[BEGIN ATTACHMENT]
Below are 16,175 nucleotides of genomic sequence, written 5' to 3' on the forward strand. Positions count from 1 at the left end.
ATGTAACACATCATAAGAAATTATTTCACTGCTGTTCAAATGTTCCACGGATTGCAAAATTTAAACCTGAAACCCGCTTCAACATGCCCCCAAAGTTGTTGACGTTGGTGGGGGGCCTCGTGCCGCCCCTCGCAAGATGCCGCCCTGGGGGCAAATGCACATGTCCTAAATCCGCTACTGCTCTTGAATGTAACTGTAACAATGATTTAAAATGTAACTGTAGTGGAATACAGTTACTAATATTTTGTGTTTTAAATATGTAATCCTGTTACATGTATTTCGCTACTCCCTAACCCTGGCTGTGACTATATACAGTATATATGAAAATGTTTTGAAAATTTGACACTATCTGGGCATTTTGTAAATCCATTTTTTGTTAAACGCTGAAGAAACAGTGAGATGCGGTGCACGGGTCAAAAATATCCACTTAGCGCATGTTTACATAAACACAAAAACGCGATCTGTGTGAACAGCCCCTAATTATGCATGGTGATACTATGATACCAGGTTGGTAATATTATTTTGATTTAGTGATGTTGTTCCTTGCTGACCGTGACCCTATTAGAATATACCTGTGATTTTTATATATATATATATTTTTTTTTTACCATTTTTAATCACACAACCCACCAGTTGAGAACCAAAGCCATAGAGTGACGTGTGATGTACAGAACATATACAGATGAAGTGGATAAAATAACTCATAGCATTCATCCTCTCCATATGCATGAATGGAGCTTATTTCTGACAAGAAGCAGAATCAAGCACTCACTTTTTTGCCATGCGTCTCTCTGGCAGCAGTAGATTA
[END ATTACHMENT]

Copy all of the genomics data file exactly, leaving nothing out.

Below are 16,175 nucleotides of genomic sequence, written 5' to 3' on the forward strand. Positions count from 1 at the left end.
ATGTAACACATCATAAGAAATTATTTCACTGCTGTTCAAATGTTCCACGGATTGCAAAATTTAAACCTGAAACCCGCTTCAACATGCCCCCAAAGTTGTTGACGTTGGTGGGGGGCCTCGTGCCGCCCCTCGCAAGATGCCGCCCTGGGGGCAAATGCACATGTCCTAAATCCGCTACTGCTCTTGAATGTAACTGTAACAATGATTTAAAATGTAACTGTAGTGGAATACAGTTACTAATATTTTGTGTTTTAAATATGTAATCCTGTTACATGTATTTCGCTACTCCCTAACCCTGGCTGTGACTATATACAGTATATATGAAAATGTTTTGAAAATTTGACACTATCTGGGCATTTTGTAAATCCATTTTTTGTTAAACGCTGAAGAAACAGTGAGATGCGGTGCACGGGTCAAAAATATCCACTTAGCGCATGTTTACATAAACACAAAAACGCGATCTGTGTGAACAGCCCCTAATTATGCATGGTGATACTATGATACCAGGTTGGTAATATTATTTTGATTTAGTGATGTTGTTCCTTGCTGACCGTGACCCTATTAGAATATACCTGTGATTTTTATATATATATATATTTTTTTTTTACCATTTTTAATCACACAACCCACCAGTTGAGAACCAAAGCCATAGAGTGACGTGTGATGTACAGAACATATACAGATGAAGTGGATAAAATAACTCATAGCATTCATCCTCTCCATATGCATGAATGGAGCTTATTTCTGACAAGAAGCAGAATCAAGCACTCACTTTTTTGCCATGCGTCTCTCTGGCAGCAGTAGATTA